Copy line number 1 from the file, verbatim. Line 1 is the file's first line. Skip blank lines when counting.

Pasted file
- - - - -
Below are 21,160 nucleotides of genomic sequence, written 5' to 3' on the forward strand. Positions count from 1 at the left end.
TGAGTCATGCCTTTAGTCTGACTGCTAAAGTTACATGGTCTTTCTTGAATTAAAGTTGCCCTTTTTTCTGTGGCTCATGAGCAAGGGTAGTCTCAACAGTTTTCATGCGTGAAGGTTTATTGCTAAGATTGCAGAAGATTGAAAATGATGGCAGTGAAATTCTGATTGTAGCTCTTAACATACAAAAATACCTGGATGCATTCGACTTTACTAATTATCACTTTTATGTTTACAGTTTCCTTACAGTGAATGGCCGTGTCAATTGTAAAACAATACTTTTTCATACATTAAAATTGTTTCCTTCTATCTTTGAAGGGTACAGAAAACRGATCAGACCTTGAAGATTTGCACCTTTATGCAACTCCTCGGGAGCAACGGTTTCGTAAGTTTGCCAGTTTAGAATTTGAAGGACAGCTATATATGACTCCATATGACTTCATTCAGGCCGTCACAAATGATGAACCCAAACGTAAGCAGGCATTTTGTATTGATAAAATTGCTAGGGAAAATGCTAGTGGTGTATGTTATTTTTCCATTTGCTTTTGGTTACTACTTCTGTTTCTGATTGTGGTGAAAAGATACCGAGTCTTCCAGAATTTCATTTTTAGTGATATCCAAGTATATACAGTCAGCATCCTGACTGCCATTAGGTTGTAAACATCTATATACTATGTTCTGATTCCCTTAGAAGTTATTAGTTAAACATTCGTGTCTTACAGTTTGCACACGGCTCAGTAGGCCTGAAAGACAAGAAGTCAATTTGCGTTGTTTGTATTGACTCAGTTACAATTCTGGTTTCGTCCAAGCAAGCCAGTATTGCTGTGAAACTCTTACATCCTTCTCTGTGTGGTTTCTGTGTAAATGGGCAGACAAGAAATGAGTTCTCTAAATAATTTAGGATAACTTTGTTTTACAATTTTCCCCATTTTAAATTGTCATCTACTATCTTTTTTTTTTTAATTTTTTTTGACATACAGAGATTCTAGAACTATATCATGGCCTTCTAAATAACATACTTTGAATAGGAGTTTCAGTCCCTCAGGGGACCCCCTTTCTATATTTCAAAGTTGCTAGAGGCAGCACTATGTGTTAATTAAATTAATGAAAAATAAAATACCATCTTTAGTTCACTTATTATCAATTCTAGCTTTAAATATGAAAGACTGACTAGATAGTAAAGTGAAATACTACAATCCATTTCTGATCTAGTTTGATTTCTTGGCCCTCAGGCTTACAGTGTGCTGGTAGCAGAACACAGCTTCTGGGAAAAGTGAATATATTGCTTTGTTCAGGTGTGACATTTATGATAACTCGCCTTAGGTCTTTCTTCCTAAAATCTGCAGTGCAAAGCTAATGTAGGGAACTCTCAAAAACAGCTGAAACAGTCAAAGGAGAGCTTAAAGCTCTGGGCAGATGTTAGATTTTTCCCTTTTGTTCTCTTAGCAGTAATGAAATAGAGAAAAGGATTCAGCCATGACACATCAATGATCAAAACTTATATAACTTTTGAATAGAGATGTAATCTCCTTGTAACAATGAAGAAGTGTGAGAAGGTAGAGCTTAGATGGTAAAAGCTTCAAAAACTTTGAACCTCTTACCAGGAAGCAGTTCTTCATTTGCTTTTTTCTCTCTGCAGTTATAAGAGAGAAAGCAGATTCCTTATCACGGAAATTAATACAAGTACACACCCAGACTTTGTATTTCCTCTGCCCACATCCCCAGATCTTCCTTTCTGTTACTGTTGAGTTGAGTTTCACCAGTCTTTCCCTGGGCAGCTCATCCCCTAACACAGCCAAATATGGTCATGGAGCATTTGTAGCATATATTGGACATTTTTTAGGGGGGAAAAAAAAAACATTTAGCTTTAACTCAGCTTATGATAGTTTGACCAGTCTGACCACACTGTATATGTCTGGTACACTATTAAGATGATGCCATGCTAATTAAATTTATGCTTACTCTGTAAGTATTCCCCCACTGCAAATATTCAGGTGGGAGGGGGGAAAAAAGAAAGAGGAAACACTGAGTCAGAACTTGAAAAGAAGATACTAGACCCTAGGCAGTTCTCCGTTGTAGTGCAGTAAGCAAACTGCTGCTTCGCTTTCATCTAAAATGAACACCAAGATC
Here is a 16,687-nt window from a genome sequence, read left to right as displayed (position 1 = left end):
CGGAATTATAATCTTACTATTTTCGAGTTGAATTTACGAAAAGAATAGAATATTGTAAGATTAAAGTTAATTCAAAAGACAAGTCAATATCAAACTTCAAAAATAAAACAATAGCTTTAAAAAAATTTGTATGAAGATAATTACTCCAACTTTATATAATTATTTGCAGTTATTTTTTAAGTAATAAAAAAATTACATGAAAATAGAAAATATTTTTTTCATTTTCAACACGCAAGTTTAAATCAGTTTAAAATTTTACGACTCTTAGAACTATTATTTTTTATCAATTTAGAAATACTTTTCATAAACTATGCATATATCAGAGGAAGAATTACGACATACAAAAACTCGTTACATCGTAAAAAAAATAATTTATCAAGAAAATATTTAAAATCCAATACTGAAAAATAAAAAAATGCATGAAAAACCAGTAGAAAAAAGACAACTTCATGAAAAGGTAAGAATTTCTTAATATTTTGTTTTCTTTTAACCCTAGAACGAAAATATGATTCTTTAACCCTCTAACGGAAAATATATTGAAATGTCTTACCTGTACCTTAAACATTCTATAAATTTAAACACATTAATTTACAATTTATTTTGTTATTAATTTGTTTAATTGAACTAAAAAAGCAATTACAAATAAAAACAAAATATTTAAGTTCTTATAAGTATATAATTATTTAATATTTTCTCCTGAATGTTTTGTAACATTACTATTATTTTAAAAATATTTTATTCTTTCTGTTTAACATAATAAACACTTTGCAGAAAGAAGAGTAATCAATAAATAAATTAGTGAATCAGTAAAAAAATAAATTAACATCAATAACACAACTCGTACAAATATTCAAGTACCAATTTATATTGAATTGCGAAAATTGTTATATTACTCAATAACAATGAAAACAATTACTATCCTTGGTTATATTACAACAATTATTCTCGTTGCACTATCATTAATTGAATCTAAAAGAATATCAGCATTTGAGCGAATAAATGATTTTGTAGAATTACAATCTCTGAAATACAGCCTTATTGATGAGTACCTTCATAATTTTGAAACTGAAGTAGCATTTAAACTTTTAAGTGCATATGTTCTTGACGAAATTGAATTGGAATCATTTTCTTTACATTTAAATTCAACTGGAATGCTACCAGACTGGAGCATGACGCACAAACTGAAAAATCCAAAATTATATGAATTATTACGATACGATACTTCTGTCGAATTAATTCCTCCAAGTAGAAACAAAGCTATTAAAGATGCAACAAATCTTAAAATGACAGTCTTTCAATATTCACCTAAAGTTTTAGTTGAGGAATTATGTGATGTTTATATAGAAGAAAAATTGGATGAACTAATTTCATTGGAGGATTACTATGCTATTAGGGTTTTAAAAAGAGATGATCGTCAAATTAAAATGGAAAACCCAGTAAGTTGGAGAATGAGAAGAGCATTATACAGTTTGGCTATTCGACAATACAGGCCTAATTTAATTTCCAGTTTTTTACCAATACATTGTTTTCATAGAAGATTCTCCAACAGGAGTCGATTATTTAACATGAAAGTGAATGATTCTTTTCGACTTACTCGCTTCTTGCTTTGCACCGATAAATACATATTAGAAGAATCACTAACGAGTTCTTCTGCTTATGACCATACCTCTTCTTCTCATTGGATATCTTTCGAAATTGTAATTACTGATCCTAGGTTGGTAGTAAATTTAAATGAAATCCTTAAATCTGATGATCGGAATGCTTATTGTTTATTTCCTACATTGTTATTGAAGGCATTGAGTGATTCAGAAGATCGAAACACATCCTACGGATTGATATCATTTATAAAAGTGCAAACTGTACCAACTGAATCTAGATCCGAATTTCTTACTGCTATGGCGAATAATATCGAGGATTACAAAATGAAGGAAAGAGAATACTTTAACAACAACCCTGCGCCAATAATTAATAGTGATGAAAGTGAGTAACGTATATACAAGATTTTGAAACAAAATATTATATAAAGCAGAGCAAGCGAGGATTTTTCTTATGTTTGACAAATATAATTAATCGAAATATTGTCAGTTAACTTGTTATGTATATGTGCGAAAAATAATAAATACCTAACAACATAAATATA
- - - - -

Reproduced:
Below are 21,160 nucleotides of genomic sequence, written 5' to 3' on the forward strand. Positions count from 1 at the left end.